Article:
Dell says if a PC is less than four years old it may have some resale value, and it offers an asset recovery programme. “If a customer has equipment that is suitable for second-hand use, we’ll take it back and refurbish it,” Ms Cox-Kearns says, adding that the company will charge for collection and processing. “We will then resell that equipment and the value we recover will be passed back to the customer.” Customers can either choose a guaranteed up-front payment from Dell regardless of what the second-hand equipment eventually sells for, or they can gamble by taking a percentage of the price that Dell gets for the equipment.
Dell does not wipe the hard drives in recycled PCs because its partners destroy them anyway, Ms Cox-Kearns explains. But for refurbished equipment, its partners overwrite the drives a minimum of three times.
PCs are not the equipment that companies and individuals should worry about, says Dave Martin, who runs the recycling element within the security practice at IT services company LogicaCMG.
A company that has diligently cleaned its PC hard drives before donating or selling them might forget that hard drives now exist in photocopiers and printers, he points out. These will store documents.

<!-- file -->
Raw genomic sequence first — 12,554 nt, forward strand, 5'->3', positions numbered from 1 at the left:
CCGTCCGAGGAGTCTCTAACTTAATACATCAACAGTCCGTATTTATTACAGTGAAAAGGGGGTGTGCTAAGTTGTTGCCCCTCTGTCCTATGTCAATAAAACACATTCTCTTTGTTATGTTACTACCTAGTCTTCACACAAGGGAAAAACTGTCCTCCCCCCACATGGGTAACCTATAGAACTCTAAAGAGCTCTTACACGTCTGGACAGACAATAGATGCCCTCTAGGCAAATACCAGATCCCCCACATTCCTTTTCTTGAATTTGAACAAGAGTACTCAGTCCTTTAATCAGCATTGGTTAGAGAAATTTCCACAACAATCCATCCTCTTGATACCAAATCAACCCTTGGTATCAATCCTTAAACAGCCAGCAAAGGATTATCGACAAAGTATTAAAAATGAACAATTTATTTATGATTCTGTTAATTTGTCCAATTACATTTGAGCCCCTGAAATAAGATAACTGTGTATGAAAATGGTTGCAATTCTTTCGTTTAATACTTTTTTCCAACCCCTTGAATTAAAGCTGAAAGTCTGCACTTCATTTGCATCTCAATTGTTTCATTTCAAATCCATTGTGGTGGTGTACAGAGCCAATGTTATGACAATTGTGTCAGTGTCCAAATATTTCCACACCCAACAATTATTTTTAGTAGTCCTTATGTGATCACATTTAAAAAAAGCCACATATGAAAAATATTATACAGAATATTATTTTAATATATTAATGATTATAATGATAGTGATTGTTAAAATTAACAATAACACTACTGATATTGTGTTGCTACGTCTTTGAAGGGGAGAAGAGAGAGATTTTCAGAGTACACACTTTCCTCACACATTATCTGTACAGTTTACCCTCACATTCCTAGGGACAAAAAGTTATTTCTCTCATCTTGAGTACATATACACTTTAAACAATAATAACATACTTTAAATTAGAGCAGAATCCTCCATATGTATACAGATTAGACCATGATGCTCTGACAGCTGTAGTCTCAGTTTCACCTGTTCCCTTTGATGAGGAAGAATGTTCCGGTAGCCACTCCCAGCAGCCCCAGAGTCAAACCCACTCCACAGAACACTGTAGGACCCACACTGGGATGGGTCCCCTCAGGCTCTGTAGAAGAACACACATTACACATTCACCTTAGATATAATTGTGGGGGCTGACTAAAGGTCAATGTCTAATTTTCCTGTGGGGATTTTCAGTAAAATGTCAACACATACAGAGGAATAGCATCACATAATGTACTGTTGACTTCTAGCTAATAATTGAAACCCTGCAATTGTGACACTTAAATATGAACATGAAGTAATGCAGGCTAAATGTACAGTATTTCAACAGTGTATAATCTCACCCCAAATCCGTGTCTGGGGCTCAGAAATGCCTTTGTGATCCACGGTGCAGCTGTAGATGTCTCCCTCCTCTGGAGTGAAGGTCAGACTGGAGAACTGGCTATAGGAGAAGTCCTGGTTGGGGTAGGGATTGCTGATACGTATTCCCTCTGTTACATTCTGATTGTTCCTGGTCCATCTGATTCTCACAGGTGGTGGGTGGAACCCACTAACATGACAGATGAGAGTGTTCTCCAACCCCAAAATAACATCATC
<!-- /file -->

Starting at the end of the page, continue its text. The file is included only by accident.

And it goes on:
“Anything that processes material that you consider sensitive is potentially at risk,” agrees Inforenz’s Mr Clark. His company routinely examines hard drives, mobile phones, PDAs, USB keys, wifi routers, printers, and telephone answering machines to recover information. “We haven’t had a toaster yet, but it’s only a matter of time,” he quips.
With mobile phone memory often holding sensitive data and USB keys frequently used to transfer or back-up files, the dangers are increasing. These devices, like hard drives, generally do not delete data, but simply alter the index information, meaning files are still readable.
For this reason, says Al Brill, senior managing director at forensics company Kroll Ontrack, companies should have broad disposal policies covering their electronic assets. “You must have a policy to identify and track storage devices. Some rules will tell you to trash the equipment, or recycle it or give it to charity.”
Until companies and individuals are better educated about erasing their data before disposal, we are likely to see more studies in which sensitive data turns up in used equipment on eBay. For security consultants seeking some publicity, it is like shooting electronic fish in a barrel.